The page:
Ben Michael, McGee Maddox and Matthew Scott – Photo by Matthew Murphy

There are disparate, sometimes awkward elements in the stage version that can sometimes feel as though it was produced by an ad hoc committee.  The debonair insouciance we remember fondly of Kelly goes missing, yet the salient parts – the wonderful dancing, Bob Crowley’s seamless Parisian set designs, as well as his 1940’s costumes, are superb.  Milo Davenport (Kirsten Scott), Jerry’s American sugar momma and arts patron, wows in an emerald green gown reminiscent of the period.

Kristen Scott and Matthew Scott – Photo by Matthew Murphy

If you love arabesques, multi-revolution pirouettes, dancing en pointe, lofty lifts and leaps, you will fall hard for Maddox and Walsh, who seem cloud-like and gravity-defiant.  After a slew of hip rolls and high kicks in a nightclub can-can, comes Jerry and Lise’s 18-minute pas de deux finale that will cause you to dismiss any less than stellar moments.  Crowley again delivers with Mondrian color-block leotards echoing the abstract minimalist movement of the period.

A twenty-person dance ensemble delights as feather-bedecked Follies girls (Henri’s show biz fantasy tapdanced in tails and high hats), in Grecian tableaus at a salon reception given by Henri’s staid maman, Madame Baurel (Teri Hansen), and in the many jazz ballet numbers.

And harder you may fall for David Andrew Rogers’ soaring orchestra backing songs like “I Got Rhythm”, “S Wonderful”, “The Man I Love”, “Shall We Dance”, “They Can’t Take That Away From Me”, and twelve other somewhat lesser known Gershwin tunes that dovetail neatly into the plot.

Through January 7, 2018 at the John F. Kennedy Center for the Performing Arts at 2700 F St., NW, Washington, DC.  For tickets and information call 202 467-4600 or visit website.

Holiday Happenings

Jordan Wright
December 1, 2017
Special to The Alexandria Times

Synetic Theater ~ MetroStage ~ The Little Theatre of Alexandria ~ ICE! at National Harbor ~ Christmas at Mount Vernon ~ Signature Theatre ~ Symphony Orchestra of Northern Virginia 

Raven Wilkes (Babysitter), Justin Bell (Hansel), and Sharisse Taylor (Gretel) Photo Credit: Johnny Shryock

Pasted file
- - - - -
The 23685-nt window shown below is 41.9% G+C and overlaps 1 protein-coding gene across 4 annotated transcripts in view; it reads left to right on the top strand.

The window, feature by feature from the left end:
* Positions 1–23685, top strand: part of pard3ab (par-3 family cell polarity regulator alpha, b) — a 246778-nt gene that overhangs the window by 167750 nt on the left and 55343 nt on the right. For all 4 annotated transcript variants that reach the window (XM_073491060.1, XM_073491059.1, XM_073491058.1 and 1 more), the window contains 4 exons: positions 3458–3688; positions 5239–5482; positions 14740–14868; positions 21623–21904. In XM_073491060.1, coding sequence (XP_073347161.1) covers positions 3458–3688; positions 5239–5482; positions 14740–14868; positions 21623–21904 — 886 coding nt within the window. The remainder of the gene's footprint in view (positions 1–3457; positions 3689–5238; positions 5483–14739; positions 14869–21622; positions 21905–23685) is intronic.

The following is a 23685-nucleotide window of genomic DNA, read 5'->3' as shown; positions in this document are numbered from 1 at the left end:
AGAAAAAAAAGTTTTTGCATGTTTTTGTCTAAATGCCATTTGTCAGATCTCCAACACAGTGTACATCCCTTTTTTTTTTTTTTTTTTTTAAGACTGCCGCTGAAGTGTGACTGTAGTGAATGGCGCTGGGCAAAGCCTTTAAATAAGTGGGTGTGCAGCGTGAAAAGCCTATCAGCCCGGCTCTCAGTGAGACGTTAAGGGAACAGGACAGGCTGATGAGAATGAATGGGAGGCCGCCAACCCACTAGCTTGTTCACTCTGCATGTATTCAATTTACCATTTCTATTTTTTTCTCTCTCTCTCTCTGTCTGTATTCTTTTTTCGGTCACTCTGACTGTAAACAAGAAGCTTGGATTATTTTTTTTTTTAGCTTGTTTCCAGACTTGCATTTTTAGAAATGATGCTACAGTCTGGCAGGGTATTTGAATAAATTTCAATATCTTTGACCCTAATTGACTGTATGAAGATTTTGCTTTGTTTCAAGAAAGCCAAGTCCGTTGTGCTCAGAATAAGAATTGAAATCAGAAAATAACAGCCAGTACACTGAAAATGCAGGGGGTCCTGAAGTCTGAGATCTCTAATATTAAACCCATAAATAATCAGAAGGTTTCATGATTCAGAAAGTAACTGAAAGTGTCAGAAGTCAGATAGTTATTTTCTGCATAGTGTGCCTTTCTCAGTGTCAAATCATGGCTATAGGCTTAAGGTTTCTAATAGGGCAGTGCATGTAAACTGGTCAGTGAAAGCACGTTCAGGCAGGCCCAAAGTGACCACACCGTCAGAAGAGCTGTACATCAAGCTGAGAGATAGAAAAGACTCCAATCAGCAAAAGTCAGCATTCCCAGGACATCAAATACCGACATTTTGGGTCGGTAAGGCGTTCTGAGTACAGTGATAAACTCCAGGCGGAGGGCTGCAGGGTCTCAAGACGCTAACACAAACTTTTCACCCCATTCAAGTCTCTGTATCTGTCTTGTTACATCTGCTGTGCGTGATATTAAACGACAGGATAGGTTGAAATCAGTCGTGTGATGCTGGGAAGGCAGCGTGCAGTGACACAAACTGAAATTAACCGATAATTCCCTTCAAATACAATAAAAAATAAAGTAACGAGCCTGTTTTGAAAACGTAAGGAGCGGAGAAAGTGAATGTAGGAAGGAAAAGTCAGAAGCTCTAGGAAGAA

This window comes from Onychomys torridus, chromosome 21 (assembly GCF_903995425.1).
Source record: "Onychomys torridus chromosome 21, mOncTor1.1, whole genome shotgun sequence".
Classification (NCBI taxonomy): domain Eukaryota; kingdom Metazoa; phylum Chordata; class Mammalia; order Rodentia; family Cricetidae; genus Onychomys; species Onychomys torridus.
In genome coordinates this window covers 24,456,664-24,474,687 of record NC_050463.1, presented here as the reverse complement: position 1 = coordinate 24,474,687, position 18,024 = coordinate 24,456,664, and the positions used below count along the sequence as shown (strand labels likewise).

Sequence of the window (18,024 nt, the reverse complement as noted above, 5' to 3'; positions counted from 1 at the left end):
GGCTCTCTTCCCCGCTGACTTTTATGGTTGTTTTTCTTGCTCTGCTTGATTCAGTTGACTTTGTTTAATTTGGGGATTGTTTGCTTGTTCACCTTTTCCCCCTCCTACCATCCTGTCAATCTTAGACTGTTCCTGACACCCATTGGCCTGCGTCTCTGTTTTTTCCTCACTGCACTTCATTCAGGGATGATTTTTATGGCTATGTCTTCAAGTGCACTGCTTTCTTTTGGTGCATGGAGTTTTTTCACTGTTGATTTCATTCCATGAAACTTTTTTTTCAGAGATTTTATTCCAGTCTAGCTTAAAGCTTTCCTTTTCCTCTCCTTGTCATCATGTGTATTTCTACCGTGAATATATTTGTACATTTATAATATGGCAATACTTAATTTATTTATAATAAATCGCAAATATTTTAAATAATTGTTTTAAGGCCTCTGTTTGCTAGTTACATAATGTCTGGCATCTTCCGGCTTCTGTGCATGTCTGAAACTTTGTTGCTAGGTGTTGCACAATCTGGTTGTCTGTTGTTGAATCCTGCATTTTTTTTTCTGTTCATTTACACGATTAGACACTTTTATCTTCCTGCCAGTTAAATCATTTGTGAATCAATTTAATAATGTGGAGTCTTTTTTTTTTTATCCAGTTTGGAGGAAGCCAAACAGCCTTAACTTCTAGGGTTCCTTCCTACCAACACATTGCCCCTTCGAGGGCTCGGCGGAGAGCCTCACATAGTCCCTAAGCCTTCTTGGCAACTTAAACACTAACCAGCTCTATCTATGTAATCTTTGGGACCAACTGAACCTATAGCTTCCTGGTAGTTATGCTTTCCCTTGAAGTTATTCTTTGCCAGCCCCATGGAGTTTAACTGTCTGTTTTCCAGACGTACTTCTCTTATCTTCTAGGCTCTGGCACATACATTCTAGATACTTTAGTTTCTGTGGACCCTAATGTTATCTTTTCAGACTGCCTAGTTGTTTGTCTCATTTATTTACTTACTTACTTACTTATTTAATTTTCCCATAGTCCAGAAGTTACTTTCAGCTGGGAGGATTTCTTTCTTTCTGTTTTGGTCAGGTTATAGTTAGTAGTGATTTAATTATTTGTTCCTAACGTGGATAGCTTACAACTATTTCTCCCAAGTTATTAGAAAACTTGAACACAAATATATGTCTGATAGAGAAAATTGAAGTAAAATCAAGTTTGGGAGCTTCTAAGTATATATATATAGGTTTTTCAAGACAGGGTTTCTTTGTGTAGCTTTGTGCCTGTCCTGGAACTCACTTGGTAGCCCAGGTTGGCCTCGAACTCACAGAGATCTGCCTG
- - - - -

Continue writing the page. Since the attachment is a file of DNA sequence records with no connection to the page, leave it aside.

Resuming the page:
Raven Wilkes (Babysitter), Justin Bell (Hansel), and Sharisse Taylor (Gretel) Photo Credit: Johnny Shryock

Hansel and Gretel at Synetic Theater During the bustle of holiday crowds, Gretel tries to keep her brother, Hansel, out of trouble while their babysitter leaves Gretel to fend for them both. As Hansel embarks on his own wonder-filled exploration of his everyday surroundings, he and his sister fall into a magical realm that takes them far away from home. In this wordless production, the well-beloved Grimm fairy tale embraces the fantastical through the eyes of those who see the world through a different lens.  Directed and choreographed by Elena Velasco and Tori Bertocci.  Through December 23rd at 1800 South Bell Street, Arlington in Crystal City.  For tickets visit

Christmas at the Old Bull and Bush

Christmas at the Old Bull and Bush

The Old Bull & Bush at MetroStageOriginally staged in the Old Vat Room at Arena Stage writer, director, and actor Catherine Flye will be transferring her 9-person troupe to a circa 1912 replica of the famed Hampstead, England pub to jolly up your holidays with food, 35 songs, jokes, dance, a sing-along and an abbreviated reenactment of Dickens’ Christmas Carol.  With Christmas crackers, British beers and sausage rolls for purchase, the classic British music hall entertainment runs through December 24th at 1201 North Royal Street, Alexandria, 22314.  For tickets visit

Larry Grey as Fezziwig and Hannah Pecoraro as Mrs. Fezziwig and cast ~ Photo credit Michael DeBlois

Larry Grey as Fezziwig and Hannah Pecoraro as Mrs. Fezziwig and cast ~ Photo credit Michael DeBlois

A Christmas Carol at The Little Theatre of Alexandria – In a fresh interpretation by director Eleanor Tapscott, enjoy a return of the Christmas classic by Charles Dickens. Ebenezer Scrooge, a miserable Victorian humbug, travels with diaphanous ghostly guides (beautifully choreographed by Ukranian Victoria Blum) through Christmas past, present, and future to find the true meaning of the holidays.  Complete with special effects, Victorian carols and Tiny Tim. Through December 16th at 600 Wolfe Street.  For tickets call 703.683.0496 or visit